By Caroline Selby
Last week, Queen Beatrix of the Netherlands, after a 33-year-reign, abdicated in favor of her son, the now-King Willem-Alexander. He is now the youngest monarch in Europe and is the first Dutch king in more than 120 years. One has to wonder how Prince Charles of England felt while attending the coronation ceremonies. After all, he has been waiting to inherit the English throne from his mother, Queen Elizabeth II, for over 60 years.
The English monarchy fascinates me, especially the historical kings and queens. I have read many books about the Tudor dynasty and the Victorian era and, at this point, I probably know more about English royal history than American history (my apologies to Mr. J.C. Davis, my high school American history teacher). But it's something I can't help. The lives of the early kings and queens of England are an endless source of fascination... as are their deaths.
Of particular interest is the way England seems to misplace royal remains.
Earlier this year, an announcement was made that the skeletal remains of King Richard III had been positively identified “beyond reasonable doubt.”
The remains were found under a car park in Leicester, England, after a search for the “missing” church of Greyfriars, where the king had been hastily buried after his defeat at Bosworth by Henry Tudor, the future Henry VII.
Scientists matched the DNA of the skeleton to two of Richard III’s maternal line relatives. Radiocarbon dating also revealed the individual died in the second half of the 15th or early 16th century, consistent with the king’s death in 1485.
What captivated me though, is that while the mystery of the missing king is now solved, the mystery of the missing “Princes in the Tower” still remains.
Richard’s brother, Edward IV, inherited the claim to the throne during the Wars of the Roses in the mid-15th century. After defeating Henry VI, a Lancaster, in 1471, his claim was cemented, and the crown of England was destined to be passed down to his young 12-year-old son, Edward V, upon his death in 1483. The mistake he made was making his brother, Richard III, Protector.
Or was it a mistake?
There is little to no certain evidence Richard III was involved in the disappearance of Edward V and his younger brother, Richard, the Duke of York. Before Edward V could be crowned, his parents’ marriage was declared invalid, making him ineligible for the throne. Edward V and his brother were lodged in the Tower of London at this time, and were never seen again after Richard III was crowned. Many believed Richard III had the princes killed in order to cement his own claim to the throne, but the evidence against him is only circumstantial.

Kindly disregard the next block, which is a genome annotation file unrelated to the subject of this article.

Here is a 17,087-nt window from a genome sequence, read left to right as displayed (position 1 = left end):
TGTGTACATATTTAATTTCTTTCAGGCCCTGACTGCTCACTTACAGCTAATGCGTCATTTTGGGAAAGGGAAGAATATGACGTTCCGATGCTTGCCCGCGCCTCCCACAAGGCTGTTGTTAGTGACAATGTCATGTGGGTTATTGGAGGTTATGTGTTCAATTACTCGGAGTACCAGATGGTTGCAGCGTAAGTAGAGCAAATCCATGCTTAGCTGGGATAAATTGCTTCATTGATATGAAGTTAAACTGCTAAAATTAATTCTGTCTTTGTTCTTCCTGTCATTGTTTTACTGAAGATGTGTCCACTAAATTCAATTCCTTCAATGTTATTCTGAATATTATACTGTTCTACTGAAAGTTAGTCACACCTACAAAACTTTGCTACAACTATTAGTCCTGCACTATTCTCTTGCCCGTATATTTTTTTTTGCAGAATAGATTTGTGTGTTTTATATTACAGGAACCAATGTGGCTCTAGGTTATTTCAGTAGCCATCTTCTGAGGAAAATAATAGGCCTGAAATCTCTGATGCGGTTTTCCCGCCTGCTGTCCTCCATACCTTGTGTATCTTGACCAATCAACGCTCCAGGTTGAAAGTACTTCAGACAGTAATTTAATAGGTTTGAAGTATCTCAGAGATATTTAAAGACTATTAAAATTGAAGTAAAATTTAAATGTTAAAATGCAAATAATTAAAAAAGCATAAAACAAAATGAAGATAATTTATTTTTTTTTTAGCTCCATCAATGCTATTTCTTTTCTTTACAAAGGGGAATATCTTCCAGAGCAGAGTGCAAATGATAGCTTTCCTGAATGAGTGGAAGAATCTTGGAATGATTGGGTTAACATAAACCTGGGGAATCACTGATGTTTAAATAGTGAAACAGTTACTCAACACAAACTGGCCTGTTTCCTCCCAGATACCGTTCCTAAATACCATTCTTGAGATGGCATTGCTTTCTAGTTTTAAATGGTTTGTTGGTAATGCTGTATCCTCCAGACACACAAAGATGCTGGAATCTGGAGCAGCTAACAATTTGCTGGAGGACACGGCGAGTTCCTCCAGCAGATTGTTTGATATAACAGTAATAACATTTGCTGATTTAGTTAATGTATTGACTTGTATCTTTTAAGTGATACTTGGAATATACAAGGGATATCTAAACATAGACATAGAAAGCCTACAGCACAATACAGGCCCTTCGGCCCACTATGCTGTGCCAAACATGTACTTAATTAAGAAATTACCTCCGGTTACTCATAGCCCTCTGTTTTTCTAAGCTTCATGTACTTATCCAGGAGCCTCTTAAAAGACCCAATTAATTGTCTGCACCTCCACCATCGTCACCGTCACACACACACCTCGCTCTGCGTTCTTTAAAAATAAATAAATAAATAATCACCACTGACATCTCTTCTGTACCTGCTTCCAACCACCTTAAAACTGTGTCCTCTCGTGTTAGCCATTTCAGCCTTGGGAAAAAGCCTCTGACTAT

Other suspects in the disappearance of the two princes exist, most benefiting Richard III. But the question remains, did Richard order the deaths of the princes? Did one of his cronies take them out without his knowledge to make Richard’s claim to the throne more valid? Or did Henry Tudor get rid of them after his defeat of Richard III in order to validate his claim to the throne?
It’s one of the great historical mysteries that fascinates me.
The other thing I find intriguing is the condition of the bones. History remembers him as a grotesque man, a limping hunchback with a withered arm who craved the throne for himself. But this image of Richard is taken from Shakespeare’s Richard III, a Tudor sympathizer. Of course he would paint the enemy of the Tudors in a negative light.
With the bones, scientists found evidence of scoliosis, a curvature of the spine, which would have made him shorter, maybe with a slight a hunchback, but no withered arm. If our beliefs about his appearance are wrong, what else could be wrong? Could he be innocent of the princes’ disappearance? Was he, as some contemporaries and historians claim, actually a decent king?
History is written by the winners, and this may be one of the ultimate cases.
But Richard III is not the only English monarch whose remains have disappeared over the years. In 2008, the oldest surviving remains of an English royal, Queen Eadgyth (Edith), granddaughter of Alfred the Great and wife of Otto I, Holy Roman Emperor, were found in a tomb in a German cathedral. The tomb had long been thought empty until archeologists opened it and discovered the silk-wrapped bones of a woman inside. Tests later confirmed the remains were indeed Queen Eadgyth.
The remains Catherine Parr, the last wife of King Henry VIII, were lost for more than two centuries until they were discovered inside a ruined chapel in 1782. Charles I, executed in 1649 after losing the English civil war, was placed in a temporary tomb that was forgotten until 1813.
Some kings are still missing — Harold II, Henry I, Stephen and the ill-fated Edward V. Perhaps they will never be found. Or perhaps one of them will be the next great archeological discovery.
For a more in-depth look at the archeological discovery and history of Richard III, visit http://www.le.ac.uk/richardiii/index.html.